This post is by Sheneeta White, an assistant professor in the Operations and Supply Chain Management Department

0902HHN_COO[1]For many companies, the chief operating officer (COO) is often considered to be the CEO-in-training. For example, prior to Tim Cook becoming the new CEO of Apple, he was the company’s chief operating officer. He oversaw the management of Apple’s supply chain from end-to-end. In August 2011, Clearwire, the high-speed Internet service provider, named COO Erik Prusch to the CEO position because of his experience with the day-to-day operations of the company. In a recent study, Accenture found that one in nine COOs succeed the CEO within a year.

So, why are COOs often tapped as successors?

Knowledge of a company’s operations brings a lot to the table. COOs, directors of operations and supply chain professionals all are responsible for managing a company’s productive resources. They seek to provide value to customers through high-quality, cost-efficient products and services. This value then translates into customer loyalty, customer satisfaction and increased profits. So, undergraduate and graduate students alike should continually seek a greater understanding of operations and supply chain management as they climb their way to the top.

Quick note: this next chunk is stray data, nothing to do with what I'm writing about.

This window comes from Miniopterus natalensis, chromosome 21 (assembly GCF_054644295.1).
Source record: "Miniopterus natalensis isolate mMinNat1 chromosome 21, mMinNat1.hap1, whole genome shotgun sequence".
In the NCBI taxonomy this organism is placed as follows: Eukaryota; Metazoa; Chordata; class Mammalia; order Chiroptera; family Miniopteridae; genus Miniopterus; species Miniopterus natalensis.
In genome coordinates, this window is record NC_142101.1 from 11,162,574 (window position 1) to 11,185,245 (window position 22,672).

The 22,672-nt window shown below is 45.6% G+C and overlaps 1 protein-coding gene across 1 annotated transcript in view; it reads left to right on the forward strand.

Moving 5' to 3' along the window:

To learn more, visit UST’s Operations and Supply Chain Management department.